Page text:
Introductions A comprehensive introduction to many of the technical and philosophical issues of complexity can be found in Ladyman et al 2013. Book-length introductions to the diverse areas of research in complexity are Mitchell 2009 and Hooker 2011. Historical context is provided in Abraham 2011 and Francois 1999, as well as Keller 2008 and Keller 2009. There is a paucity of discussion of the subject in a manner that would be familiar to academic philosophers; in addition to Ladyman et al 2013, readers can consult Frigg 2003, Poser 2007Phelan 2001, and, on a more skeptical note, Taborsky 2014
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  1. added 2018-12-23
    Epistemological Implications of Economic Complexity.J. Barkley Rosser Jr - 2004 - Annals of the Japan Association for Philosophy of Science 13 (1):45-57.
  2. added 2018-12-23
    Simple Theories of a Messy World: Truth and Explanatory Power in Nonlinear Dynamics.Alexander Rueger & W. David Sharp - 1996 - British Journal for the Philosophy of Science 47 (1):93-112.
    Philosophers like Duhem and Cartwright have argued that there is a tension between laws' abilities to explain and to represent. Abstract laws exemplify the first quality, phenomenological laws the second. This view has both metaphysical and methodological aspects: the world is too complex to be represented by simple theories; supplementing simple theories to make them represent reality blocks their confirmation. We argue that both aspects are incompatible with recent developments in nonlinear dynamics. Confirmation procedures and modelling strategies in nonlinear dynamics (...)
  3. added 2018-12-16
    Systemic Fragility as a Vulnerable World.David Manheim - manuscript
    The possibility of social and technological collapse has been the focus of science fiction tropes for decades, but more recent focus has been on specific sources of existential and global catastrophic risk. Because these scenarios are simple to understand and envision, they receive more attention than risks due to complex interplay of failures, or risks that cannot be clearly specified. In this paper, we discuss a new hypothesis that complexity of a certain type can itself function as a source of (...)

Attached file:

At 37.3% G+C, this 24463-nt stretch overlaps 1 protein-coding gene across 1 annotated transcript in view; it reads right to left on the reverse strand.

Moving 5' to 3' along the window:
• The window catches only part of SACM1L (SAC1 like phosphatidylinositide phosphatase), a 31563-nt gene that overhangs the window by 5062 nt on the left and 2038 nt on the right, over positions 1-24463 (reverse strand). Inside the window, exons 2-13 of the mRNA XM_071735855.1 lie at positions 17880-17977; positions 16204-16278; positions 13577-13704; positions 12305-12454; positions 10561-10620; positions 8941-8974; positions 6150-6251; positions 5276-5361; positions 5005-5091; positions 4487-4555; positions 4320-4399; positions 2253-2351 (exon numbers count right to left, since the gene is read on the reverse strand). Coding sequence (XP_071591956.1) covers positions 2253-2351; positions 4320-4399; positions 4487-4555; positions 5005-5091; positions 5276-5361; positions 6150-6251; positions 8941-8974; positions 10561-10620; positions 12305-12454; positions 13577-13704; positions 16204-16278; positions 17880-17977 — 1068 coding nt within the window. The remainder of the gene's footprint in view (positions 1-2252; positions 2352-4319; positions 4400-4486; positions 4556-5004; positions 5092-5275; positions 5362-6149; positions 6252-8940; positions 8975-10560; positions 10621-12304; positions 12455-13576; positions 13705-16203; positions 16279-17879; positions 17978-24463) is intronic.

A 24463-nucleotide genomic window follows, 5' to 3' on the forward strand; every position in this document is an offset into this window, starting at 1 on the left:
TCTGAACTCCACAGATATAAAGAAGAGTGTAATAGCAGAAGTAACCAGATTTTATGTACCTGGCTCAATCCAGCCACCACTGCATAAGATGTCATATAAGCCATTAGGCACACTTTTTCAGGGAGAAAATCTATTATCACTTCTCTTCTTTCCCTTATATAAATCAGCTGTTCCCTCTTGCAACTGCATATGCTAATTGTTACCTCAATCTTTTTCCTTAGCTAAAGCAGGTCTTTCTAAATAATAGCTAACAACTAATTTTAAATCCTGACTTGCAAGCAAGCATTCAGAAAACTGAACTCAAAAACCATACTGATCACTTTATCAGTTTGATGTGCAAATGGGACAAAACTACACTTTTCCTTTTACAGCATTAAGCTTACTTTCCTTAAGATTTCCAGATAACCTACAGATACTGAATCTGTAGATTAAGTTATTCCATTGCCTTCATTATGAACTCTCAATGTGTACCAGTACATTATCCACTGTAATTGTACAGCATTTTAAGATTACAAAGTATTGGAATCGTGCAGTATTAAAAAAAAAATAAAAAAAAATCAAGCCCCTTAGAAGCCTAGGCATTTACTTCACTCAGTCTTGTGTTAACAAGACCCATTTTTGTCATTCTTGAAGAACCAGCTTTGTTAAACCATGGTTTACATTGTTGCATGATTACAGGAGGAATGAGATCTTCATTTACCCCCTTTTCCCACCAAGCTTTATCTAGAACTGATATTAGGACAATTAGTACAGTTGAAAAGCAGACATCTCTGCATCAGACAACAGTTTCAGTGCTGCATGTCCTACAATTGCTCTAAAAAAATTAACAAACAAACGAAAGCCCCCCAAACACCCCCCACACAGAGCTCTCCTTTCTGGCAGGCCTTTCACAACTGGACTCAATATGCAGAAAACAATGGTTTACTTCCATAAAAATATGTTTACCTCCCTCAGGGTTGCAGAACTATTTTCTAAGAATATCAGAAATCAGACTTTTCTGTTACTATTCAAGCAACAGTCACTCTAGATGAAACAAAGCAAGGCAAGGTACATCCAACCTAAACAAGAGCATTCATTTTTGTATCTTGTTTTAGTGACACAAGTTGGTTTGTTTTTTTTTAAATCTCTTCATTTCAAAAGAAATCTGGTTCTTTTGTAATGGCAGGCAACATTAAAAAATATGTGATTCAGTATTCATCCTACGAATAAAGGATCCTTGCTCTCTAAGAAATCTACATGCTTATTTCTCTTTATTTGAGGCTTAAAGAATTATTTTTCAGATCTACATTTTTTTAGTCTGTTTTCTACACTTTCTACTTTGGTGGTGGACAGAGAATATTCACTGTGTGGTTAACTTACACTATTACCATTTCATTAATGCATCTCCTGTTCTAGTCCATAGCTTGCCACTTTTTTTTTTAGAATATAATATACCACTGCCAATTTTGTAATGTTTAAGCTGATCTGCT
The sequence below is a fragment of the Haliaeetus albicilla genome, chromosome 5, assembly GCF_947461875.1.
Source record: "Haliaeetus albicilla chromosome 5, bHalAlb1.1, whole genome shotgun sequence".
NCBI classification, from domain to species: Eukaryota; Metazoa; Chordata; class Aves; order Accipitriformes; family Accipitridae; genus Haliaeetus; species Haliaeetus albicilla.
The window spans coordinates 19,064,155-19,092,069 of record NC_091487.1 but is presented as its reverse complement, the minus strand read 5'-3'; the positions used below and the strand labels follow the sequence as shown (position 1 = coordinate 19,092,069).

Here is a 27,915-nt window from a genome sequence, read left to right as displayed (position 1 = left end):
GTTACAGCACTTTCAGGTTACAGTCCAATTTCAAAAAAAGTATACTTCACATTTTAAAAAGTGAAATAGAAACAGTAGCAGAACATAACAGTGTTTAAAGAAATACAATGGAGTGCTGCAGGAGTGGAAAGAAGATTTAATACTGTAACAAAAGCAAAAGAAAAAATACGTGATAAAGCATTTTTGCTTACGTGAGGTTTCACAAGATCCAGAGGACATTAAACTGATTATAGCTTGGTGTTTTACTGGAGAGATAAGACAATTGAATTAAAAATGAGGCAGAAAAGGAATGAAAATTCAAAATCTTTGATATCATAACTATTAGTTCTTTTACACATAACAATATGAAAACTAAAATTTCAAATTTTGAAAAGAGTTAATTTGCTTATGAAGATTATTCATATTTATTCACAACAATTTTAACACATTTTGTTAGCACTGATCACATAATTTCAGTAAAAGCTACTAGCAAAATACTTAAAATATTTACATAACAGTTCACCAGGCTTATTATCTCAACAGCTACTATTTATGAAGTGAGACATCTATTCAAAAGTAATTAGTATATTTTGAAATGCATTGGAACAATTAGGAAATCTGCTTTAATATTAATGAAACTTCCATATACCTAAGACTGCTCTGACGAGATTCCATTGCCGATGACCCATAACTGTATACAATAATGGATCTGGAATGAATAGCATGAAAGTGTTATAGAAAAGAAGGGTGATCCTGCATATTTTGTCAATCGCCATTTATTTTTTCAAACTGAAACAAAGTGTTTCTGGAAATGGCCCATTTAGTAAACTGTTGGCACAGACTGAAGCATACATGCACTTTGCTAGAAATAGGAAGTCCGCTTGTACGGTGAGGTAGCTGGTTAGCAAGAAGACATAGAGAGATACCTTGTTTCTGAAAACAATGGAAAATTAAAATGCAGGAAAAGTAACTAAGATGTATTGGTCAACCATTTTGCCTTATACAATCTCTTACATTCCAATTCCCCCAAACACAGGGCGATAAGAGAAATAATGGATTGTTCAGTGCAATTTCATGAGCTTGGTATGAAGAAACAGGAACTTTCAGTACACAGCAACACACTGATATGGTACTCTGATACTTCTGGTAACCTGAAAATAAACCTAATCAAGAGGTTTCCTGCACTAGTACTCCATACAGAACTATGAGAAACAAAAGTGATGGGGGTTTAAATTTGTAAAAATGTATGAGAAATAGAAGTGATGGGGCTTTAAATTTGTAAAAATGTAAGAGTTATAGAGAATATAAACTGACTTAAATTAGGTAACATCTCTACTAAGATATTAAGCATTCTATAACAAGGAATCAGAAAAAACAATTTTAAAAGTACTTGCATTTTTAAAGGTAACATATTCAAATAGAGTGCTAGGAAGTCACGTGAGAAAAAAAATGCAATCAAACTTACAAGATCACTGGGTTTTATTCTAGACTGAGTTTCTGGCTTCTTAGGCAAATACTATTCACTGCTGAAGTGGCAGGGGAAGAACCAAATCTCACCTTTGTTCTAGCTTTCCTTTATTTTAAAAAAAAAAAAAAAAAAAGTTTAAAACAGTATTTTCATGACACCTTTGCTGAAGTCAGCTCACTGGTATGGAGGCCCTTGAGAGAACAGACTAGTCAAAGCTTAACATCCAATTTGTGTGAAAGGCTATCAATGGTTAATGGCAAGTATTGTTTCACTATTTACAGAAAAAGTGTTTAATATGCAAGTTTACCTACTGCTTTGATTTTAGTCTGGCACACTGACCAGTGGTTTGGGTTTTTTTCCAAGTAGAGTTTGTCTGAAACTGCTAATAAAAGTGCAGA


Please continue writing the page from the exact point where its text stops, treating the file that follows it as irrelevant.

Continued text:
4. added 2018-08-29
    From the End of Unitary Science Projection to the Causally Complete Complexity Science: Extended Mathematics, Solved Problems, New Organisation and Superior Purposes.Andrei P. Kirilyuk - 2017 - In A. P. Kirilyuk, Theory of Everything, Ultimate Reality and the End of Humanity: Extended Sustainability by the Universal Science of Complexity. Beau Bassin: LAP LAMBERT Academic Publishing. pp. 199-209.
    The deep crisis in modern fundamental science development is ever more evident and openly recognised now even by mainstream, official science professionals and leaders. By no coincidence, it occurs in parallel to the world civilisation crisis and related global change processes, where the true power of unreduced scientific knowledge is just badly missing as the indispensable and unique tool for the emerging greater problem solution and further progress at a superior level of complex world dynamics. Here we reveal the mathematically (...)
  5. added 2018-06-07
    A Unified Cognitive Model of Visual Filling-In Based on an Emergic Network Architecture.David Pierre Leibovitz - 2013 - Dissertation, Carleton University
    The Emergic Cognitive Model (ECM) is a unified computational model of visual filling-in based on the Emergic Network architecture. The Emergic Network was designed to help realize systems undergoing continuous change. In this thesis, eight different filling-in phenomena are demonstrated under a regime of continuous eye movement (and under static eye conditions as well). -/- ECM indirectly demonstrates the power of unification inherent with Emergic Networks when cognition is decomposed according to finer-grained functions supporting change. These can interact to raise (...)
  6. added 2018-06-01
    Complex Systems Approach to the Hard Problem of Consciousness.Sahana Rajan - manuscript
    Consciousness has been the bone of contention for philosophers throughout centuries. Indian philosophy largely adopted lived experience as the starting point for its explorations of consciousness. For this reason, from the very beginning, experience was an integral way of grasping consciousness, whose validity as a tool was considered self-evident. Thus, in Indian philosophy, the question was not to move from the brain to mind but to understand experience of an individual and how such an experience is determined through mental structures (...)
  7. added 2018-05-26
    Non-Linearity in Complexity Science.R. S. MacKay - 2008 - Nonlinearity 21 (12):T273-T281.
  8. added 2018-05-22